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This fact sheet provides basic information about dandelion—common names, what the science says, potential side effects and cautions, and resources for more information.
Dandelion greens are edible and are a rich source of vitamin A. Dandelion has been used in many traditional medical systems, including Native American and traditional Arabic medicine. Historically, dandelion was most commonly used to treat liver diseases, kidney diseases, and spleen problems. Less commonly, dandelion was used to treat digestive problems and skin conditions. Today, traditional or folk uses of dandelion include use as a liver or kidney “tonic,” as a diuretic, and for minor digestive problems.
The leaves and roots of the dandelion, or the whole plant, are used fresh or dried in teas, capsules, or extracts. Dandelion leaves are used in salads or as a cooked green, and the flowers are used to make wine.
What the Science Says
There is no compelling scientific evidence for using dandelion as a treatment for any medical condition.
Side Effects and Cautions
- Dandelion use is generally considered safe. However, there have been rare reports of upset stomach and diarrhea, and some people are allergic to the plant.
- People with an inflamed or infected gallbladder, or blocked bile ducts, should avoid using dandelion.
- Tell all your health care providers about any complementary health practices you use. Give them a full picture of what you do to manage your health. This will help ensure coordinated and safe care. For tips about talking with your health care providers about complementary and alternative medicine, see NCCAM's Time to Talk campaign.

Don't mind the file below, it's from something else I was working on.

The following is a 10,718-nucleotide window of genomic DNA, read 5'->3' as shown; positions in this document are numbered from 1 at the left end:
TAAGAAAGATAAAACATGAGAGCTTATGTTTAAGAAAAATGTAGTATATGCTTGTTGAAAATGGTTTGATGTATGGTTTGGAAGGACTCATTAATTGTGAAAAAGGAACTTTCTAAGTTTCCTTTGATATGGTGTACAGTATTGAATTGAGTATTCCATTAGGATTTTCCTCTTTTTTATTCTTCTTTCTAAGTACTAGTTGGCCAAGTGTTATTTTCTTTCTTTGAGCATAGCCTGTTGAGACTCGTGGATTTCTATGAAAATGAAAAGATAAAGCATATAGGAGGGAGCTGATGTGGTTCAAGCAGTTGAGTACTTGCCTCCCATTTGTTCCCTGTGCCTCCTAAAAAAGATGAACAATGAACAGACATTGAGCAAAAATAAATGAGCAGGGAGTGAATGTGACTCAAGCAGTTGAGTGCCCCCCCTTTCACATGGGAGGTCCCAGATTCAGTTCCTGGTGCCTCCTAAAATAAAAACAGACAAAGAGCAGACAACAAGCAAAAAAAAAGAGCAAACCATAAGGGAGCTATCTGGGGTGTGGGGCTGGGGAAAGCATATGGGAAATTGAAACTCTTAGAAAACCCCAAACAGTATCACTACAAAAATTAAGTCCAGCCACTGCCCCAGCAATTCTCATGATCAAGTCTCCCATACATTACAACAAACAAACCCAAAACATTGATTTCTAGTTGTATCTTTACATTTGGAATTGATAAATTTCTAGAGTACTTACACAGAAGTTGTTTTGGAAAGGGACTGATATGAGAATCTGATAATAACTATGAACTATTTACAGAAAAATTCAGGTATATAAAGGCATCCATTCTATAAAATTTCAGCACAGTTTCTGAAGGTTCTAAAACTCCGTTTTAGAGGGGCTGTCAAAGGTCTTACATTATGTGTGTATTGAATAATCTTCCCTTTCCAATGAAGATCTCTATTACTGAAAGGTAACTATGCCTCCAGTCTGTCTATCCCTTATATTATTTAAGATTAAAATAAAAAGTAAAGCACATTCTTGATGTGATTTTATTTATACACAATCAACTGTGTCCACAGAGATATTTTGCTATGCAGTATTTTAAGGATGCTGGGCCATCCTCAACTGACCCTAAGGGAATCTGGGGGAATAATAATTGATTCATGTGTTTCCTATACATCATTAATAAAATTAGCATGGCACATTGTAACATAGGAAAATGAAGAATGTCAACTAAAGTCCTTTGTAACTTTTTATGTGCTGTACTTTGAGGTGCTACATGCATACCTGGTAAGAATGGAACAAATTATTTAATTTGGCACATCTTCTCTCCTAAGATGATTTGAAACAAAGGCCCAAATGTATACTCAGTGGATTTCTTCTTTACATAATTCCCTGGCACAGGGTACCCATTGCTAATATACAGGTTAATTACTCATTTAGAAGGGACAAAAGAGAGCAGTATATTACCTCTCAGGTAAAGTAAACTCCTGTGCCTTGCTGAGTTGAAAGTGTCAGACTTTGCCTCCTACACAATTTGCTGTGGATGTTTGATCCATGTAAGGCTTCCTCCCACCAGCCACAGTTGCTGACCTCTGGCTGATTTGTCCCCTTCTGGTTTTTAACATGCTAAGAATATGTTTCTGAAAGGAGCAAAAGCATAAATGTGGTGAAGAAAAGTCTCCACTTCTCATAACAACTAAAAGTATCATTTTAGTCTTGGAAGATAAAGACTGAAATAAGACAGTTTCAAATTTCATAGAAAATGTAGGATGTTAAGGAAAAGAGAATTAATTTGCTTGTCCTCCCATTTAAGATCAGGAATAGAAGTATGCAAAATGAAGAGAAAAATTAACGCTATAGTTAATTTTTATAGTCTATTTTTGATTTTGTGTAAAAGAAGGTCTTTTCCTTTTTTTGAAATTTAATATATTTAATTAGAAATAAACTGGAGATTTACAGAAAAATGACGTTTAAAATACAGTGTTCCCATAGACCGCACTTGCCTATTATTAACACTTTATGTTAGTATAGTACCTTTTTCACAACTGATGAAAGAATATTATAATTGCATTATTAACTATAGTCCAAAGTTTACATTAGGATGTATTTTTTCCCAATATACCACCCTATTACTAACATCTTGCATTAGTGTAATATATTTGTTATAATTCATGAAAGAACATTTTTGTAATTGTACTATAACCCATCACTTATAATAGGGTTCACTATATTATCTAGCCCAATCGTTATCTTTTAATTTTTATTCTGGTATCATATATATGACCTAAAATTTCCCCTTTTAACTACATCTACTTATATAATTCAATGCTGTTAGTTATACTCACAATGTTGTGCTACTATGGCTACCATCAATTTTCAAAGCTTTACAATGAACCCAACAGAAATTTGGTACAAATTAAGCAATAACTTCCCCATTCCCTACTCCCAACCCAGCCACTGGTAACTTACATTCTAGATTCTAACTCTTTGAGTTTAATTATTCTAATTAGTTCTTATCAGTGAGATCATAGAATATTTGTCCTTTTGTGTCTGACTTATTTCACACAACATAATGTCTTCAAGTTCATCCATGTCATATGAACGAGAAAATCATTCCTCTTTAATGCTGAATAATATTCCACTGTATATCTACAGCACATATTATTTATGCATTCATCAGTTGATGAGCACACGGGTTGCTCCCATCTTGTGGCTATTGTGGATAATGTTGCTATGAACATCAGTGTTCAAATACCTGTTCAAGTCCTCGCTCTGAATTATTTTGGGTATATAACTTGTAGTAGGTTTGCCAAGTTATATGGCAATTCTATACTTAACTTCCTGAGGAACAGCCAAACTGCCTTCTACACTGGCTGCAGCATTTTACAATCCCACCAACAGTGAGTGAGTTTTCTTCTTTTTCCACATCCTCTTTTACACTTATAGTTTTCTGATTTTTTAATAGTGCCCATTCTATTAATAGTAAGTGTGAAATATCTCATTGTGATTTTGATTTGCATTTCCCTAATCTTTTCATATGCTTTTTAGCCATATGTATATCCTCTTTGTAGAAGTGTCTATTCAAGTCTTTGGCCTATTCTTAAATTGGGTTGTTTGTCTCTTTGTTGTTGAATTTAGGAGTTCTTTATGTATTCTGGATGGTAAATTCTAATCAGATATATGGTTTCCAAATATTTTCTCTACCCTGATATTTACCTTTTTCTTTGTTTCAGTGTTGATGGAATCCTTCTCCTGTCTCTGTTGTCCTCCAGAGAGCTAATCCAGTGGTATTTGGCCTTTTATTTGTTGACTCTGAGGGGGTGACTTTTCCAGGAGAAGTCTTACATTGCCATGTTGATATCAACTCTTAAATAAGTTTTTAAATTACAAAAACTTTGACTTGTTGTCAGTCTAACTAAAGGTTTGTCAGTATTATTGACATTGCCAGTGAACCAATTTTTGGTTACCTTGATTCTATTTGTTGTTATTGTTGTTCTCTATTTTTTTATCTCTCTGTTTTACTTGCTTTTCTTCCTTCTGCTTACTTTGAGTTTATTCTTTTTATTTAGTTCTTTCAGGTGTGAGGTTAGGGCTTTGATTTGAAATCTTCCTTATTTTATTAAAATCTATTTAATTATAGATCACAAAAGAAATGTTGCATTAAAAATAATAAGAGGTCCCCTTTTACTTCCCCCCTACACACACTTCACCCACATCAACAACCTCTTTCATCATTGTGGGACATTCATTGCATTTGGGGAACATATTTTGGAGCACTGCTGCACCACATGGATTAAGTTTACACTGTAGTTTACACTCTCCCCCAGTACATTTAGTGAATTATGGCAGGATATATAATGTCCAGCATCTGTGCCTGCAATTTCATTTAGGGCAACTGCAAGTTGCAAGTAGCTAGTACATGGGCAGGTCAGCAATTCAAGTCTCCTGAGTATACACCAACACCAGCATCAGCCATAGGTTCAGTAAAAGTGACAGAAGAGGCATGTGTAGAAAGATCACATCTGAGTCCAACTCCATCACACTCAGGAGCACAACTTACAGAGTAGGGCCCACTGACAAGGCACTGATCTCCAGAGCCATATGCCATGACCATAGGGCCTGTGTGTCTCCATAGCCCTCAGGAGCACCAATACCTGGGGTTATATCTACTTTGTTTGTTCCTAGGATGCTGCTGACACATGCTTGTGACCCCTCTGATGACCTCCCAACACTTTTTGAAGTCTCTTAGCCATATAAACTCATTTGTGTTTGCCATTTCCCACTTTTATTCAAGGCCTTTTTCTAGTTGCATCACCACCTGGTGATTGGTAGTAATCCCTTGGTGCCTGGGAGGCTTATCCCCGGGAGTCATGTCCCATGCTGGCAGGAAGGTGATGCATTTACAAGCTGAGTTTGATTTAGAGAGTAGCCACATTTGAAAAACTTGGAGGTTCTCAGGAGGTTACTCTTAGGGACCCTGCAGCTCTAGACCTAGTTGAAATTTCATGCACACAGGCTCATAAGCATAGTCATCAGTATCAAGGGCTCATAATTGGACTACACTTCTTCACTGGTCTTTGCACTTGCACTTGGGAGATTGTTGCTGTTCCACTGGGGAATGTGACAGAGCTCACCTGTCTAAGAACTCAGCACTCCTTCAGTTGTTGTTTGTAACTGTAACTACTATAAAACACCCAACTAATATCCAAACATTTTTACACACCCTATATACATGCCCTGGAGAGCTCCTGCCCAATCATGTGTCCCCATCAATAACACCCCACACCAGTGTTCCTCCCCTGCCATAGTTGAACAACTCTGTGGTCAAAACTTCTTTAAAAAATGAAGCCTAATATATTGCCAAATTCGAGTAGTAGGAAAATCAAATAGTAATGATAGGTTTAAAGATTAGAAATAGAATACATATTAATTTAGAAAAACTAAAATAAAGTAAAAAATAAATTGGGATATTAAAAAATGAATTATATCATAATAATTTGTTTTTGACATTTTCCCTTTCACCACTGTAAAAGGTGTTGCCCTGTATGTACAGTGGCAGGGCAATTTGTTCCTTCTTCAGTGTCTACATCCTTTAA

For More Information
The NCCAM Clearinghouse provides information on NCCAM and complementary health approaches, including publications and searches of Federal databases of scientific and medical literature. The Clearinghouse does not provide medical advice, treatment recommendations, or referrals to practitioners.
A service of the National Library of Medicine (NLM), PubMed® contains publication information and (in most cases) brief summaries of articles from scientific and medical journals.
Office of Dietary Supplements (ODS), National Institutes of Health (NIH)
ODS seeks to strengthen knowledge and understanding of dietary supplements by evaluating scientific information, supporting research, sharing research results, and educating the public. Its resources include publications (such as Dietary Supplements: What You Need to Know), fact sheets on a variety of specific supplement ingredients and products (such as vitamin D and multivitamin/mineral supplements), and the PubMed Dietary Supplement Subset.
PubMed Dietary Supplement Subset: ods.od.nih.gov/Research/PubMed_Dietary_Supplement_Subset.aspx
NIH National Library of Medicine's MedlinePlus
- Dandelion. Natural Medicines Comprehensive Database Web site. Accessed at www.naturaldatabase.com on June 9, 2009.
- Dandelion (Taraxacum officinale). Natural Standard Database Web site. Accessed at www.naturalstandard.com on June 9, 2009.
- Dandelion root with herb. In: Blumenthal M, Goldberg A, Brinckman J, eds. Herbal Medicine: Expanded Commission E Monographs. Newton, MA: Lippincott Williams & Wilkins; 2000:81–83.
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